“Why do you bother blogging?” asked a colleague. “You take hours of your personal time to write, and you do it for free. You’re not even getting any citations for all that work.” I admit I found the questions a bit surprising. True, you won’t find SBM posts abstracted in PubMed. But I’m writing for an entirely different audience. I blog for the same reason that I became a pharmacist: to help people use medicines more effectively. Practicing as a pharmacist is one way to do that. In that setting, you’re helping one patient at a time. And seeing how your advice and support can enhance someone’s care is tremendously gratifying.
I see blogging as another form of pharmacy practice, hopefully with similar effects. Yes I do get regular hate mail, and the occasional legal threat, but there’s also gratitude for a post that resonated with someone, or helped them make better decisions about their health. When Google searches don’t give answers, I get questions — too many to answer. Today’s post is based on a request for help from someone seeking advice on natural supplements to treat ringing in their ears. They have tinnitus, and they’re frustrated at the limits of what their physician (and medicine) can do. They sent me an advertisement for a supplement called Ear Tone, a natural health product which is advertised (and approved) to provide tinnitus relief. Can natural supplements do what conventional medicine cannot?
When buying supplements, the deck is stacked against consumers
One of my recurring (and favourite) blog topics is evaluating the evidence supporting dietary supplements. Not only is it an opportunity to look at a specific medical condition, it’s a tool to illustrate how to use a science-based approach to answer medical questions. Supplements are also the perfect subject to illustrate the consequences of weak, ineffective health regulation, and how this approach harms consumers. Nowhere else in medicine is there an area that’s in such need of consumer advocacy and patient protection. While regulations will differ between countries, supplements tend to get a “pass” by most governments. This pass (which is usually in the form of special regulations), usually excludes supplements from the licensing requirements (and evidence standards) that applies to conventional drug products. It will vary somewhat depending on what country you live in, but in countries like the USA and Canada, this is what you’ll find:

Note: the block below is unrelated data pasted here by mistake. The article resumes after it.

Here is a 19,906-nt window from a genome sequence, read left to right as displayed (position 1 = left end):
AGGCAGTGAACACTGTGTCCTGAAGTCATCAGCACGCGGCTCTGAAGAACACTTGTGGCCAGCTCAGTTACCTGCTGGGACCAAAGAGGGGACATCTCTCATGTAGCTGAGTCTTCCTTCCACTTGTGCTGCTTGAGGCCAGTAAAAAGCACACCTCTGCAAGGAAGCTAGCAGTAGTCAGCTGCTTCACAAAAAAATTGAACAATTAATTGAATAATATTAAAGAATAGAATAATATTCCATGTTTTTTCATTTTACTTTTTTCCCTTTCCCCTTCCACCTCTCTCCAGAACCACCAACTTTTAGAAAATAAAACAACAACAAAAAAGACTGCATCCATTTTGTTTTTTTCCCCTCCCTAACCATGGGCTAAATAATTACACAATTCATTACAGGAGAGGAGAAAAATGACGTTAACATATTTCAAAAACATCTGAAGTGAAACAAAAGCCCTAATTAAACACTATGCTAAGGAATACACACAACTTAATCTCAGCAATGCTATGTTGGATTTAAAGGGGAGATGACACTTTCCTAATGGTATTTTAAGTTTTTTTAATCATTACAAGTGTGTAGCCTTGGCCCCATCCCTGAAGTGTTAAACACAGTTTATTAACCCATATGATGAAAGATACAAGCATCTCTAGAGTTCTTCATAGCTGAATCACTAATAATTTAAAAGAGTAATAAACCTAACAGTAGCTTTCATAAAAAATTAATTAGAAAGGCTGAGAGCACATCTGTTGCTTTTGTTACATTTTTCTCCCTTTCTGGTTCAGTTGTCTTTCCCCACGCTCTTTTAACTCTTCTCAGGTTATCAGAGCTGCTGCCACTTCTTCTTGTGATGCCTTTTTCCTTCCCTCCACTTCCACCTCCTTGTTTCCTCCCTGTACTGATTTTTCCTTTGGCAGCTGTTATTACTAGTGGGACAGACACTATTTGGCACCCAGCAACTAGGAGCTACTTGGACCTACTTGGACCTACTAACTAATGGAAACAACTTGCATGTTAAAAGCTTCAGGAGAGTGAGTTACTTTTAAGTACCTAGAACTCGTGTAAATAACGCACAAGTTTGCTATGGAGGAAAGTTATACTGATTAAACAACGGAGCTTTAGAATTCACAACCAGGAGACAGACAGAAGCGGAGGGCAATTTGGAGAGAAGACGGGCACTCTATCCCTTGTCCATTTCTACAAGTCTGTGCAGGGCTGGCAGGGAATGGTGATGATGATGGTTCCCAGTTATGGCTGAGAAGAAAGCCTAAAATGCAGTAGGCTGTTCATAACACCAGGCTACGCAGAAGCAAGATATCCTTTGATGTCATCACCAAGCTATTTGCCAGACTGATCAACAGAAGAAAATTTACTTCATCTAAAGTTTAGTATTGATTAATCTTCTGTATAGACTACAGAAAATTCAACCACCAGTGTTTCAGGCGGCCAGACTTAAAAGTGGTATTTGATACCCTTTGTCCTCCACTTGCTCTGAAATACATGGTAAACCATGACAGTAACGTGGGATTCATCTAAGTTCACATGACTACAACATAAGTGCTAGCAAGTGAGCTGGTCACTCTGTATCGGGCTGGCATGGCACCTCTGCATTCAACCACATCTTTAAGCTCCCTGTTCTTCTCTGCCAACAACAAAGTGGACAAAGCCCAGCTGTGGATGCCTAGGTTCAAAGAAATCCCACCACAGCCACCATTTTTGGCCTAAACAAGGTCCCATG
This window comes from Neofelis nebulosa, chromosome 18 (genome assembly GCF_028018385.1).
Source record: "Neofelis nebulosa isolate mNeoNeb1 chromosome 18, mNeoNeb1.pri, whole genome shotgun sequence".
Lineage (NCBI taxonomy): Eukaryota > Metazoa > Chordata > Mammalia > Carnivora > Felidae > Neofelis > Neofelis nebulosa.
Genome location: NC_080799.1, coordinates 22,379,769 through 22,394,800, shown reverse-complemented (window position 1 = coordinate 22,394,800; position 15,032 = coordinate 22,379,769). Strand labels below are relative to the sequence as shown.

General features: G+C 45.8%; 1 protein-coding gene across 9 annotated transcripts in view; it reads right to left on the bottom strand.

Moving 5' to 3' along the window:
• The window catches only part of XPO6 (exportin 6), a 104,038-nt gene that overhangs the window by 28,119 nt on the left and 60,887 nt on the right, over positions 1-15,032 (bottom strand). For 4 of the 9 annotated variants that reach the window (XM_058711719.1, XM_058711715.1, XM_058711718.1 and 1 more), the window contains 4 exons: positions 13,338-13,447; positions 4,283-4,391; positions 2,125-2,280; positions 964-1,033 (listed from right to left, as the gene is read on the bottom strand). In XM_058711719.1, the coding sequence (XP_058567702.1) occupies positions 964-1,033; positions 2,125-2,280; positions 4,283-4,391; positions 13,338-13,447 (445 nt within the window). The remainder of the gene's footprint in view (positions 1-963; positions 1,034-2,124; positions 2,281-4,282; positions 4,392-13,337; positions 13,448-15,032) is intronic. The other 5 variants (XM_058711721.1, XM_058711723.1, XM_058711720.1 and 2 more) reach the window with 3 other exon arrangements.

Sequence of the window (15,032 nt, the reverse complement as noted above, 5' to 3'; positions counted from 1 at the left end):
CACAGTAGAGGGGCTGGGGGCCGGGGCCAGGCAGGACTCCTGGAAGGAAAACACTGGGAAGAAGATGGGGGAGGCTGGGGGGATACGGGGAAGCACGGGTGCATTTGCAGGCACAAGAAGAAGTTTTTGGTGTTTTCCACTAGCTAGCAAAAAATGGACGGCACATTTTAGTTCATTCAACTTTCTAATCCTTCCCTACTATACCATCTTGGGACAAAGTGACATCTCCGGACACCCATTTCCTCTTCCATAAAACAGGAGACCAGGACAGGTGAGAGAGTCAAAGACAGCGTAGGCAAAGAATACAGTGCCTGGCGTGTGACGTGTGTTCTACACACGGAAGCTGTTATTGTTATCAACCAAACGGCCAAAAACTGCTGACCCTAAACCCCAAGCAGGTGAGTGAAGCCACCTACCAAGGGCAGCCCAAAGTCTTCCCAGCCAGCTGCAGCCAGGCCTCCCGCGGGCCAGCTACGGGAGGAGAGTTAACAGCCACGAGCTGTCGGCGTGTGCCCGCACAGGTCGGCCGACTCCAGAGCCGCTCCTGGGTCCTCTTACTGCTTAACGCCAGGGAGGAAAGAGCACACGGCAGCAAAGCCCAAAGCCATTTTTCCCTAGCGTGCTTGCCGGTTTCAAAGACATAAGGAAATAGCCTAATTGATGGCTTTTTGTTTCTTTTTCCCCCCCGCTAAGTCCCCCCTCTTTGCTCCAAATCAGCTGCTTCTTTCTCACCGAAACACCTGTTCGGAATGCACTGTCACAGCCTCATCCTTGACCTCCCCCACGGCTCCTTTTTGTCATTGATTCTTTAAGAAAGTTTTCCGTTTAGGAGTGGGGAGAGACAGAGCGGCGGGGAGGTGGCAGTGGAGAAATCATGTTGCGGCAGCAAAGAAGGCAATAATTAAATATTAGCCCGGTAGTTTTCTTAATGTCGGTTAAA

- There are few limits on what can be legally sold as a supplement or natural health product.
- There are few limits on the health claims that can be made about these products.
- There are few, if any, requirements to directly test supplements for safety.
- There are often no requirements to test supplements for actual effectiveness.
- Pharmacies and other retailers sell supplements alongside regular drug products, without distinguishing them.
The result is a marketplace that is a boon to supplement makers, but puts consumers at a considerable disadvantage. Worse, many health professionals also give supplements a pass, failing to hold them to the same evidence standards as drug products. Pharmacy shelves are becoming the “Wild West” of healthcare, where evidence-supported products are sold alongside those that are either unproven, or even worse, completely ineffective (e.g. homeopathy).
Supplement manufacturers exploit difficult-to-treat conditions, like tinnitus
When medicine can’t deliver an obvious cure, or where a medical condition is poorly understood, you create the breeding ground for alternative medicine remedies. Steven Novella described their characteristics in a past post:
- conditions that have subjective symptoms (think fake diseases, like adrenal fatigue)
- conditions that may vary naturally, over time (e.g. supplements to treat fertility concerns; or pain)
- illnesses with a substantial psychological condition (e.g. anxiety)
Tinnitus is one of those conditions.